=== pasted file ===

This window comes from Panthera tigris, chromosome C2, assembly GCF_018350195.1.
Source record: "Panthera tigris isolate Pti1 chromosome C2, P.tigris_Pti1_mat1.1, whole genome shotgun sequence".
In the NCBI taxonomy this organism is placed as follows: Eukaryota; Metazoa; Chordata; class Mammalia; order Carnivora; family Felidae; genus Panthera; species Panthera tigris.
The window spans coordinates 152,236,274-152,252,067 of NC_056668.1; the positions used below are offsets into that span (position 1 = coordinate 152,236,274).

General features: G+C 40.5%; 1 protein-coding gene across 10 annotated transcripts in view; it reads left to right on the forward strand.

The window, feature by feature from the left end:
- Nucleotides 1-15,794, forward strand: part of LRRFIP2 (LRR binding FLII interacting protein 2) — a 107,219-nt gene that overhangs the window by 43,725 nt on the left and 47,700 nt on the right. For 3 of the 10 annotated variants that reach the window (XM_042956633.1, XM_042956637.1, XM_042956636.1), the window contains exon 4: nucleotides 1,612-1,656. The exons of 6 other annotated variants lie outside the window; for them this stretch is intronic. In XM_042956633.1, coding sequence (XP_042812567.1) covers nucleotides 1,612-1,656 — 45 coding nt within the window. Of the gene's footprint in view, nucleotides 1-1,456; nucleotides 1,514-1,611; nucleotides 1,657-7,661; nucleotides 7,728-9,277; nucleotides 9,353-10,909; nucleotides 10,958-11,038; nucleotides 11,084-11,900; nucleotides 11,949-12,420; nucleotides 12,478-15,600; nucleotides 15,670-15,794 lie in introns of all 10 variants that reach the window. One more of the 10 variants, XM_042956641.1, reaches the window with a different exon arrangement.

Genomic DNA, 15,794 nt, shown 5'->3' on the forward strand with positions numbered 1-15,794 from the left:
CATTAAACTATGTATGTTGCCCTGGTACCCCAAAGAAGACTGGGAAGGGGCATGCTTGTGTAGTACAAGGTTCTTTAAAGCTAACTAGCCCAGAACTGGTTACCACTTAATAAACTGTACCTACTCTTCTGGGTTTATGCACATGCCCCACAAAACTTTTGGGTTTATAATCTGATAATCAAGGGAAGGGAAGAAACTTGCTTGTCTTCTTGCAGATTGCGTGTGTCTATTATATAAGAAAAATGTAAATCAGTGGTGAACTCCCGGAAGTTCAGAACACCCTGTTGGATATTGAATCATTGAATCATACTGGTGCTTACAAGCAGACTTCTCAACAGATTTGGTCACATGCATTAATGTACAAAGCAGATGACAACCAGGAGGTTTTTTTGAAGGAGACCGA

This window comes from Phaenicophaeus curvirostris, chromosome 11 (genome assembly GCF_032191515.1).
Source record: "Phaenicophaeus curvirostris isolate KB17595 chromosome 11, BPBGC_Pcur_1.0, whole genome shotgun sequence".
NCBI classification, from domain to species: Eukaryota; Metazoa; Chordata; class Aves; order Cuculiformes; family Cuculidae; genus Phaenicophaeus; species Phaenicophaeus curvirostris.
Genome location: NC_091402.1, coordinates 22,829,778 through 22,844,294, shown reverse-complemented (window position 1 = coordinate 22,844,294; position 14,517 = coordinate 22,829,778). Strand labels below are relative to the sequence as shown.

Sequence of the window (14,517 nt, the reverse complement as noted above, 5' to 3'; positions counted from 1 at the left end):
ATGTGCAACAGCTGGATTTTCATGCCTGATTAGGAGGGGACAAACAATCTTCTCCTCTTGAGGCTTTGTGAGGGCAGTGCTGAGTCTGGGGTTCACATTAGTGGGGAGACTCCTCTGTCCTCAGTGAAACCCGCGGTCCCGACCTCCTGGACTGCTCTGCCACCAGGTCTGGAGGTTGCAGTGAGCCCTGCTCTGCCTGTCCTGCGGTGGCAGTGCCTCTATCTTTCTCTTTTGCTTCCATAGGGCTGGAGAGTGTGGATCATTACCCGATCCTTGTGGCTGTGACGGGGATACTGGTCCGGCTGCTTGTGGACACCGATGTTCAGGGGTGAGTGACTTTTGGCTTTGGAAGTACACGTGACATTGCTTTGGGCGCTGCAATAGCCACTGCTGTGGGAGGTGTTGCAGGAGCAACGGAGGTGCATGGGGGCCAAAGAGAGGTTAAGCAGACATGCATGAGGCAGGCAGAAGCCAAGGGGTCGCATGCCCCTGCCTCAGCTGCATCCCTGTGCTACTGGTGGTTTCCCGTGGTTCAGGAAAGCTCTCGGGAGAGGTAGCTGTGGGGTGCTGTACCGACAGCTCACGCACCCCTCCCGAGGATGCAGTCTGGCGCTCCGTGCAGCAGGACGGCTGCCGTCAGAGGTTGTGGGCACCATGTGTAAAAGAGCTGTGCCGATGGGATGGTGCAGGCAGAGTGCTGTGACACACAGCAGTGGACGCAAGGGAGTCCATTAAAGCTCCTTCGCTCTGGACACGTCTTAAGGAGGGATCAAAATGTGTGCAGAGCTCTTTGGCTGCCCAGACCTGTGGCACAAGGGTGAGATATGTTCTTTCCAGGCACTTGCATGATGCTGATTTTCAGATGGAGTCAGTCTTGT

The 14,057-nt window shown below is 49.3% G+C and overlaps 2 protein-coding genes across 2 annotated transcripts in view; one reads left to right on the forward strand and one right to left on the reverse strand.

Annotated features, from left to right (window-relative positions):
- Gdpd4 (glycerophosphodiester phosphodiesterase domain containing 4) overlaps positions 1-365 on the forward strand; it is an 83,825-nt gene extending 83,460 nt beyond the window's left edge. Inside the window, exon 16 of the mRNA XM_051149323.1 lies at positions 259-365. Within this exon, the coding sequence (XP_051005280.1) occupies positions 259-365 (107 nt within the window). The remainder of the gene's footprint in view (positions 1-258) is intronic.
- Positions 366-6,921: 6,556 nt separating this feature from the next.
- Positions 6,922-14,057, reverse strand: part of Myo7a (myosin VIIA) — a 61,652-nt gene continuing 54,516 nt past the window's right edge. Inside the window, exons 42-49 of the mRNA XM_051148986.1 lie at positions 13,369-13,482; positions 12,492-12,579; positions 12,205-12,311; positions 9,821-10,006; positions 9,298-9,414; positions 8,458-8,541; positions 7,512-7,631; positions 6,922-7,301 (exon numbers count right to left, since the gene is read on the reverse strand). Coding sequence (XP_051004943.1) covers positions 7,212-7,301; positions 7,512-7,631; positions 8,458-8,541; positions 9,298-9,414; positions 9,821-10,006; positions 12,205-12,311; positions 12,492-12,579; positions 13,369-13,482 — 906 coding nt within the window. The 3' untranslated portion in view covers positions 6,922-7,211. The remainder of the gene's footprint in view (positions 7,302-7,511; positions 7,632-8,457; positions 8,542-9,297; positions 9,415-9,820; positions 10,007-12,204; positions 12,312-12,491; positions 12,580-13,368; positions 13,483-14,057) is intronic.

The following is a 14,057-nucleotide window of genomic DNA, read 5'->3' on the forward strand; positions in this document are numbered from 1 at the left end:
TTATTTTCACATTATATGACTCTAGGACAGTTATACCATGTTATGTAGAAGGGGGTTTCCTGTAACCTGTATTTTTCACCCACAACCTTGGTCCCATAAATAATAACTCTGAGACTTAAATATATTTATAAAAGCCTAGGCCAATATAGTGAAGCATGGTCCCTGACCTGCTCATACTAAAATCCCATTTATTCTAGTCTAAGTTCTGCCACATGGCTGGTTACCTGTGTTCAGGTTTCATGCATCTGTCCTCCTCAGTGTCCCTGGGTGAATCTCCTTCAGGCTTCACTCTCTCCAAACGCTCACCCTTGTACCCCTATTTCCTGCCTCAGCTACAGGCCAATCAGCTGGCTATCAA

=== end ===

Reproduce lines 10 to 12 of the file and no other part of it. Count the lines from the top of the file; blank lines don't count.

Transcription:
This window comes from Phaenicophaeus curvirostris, chromosome 11 (genome assembly GCF_032191515.1).
Source record: "Phaenicophaeus curvirostris isolate KB17595 chromosome 11, BPBGC_Pcur_1.0, whole genome shotgun sequence".
NCBI classification, from domain to species: Eukaryota; Metazoa; Chordata; class Aves; order Cuculiformes; family Cuculidae; genus Phaenicophaeus; species Phaenicophaeus curvirostris.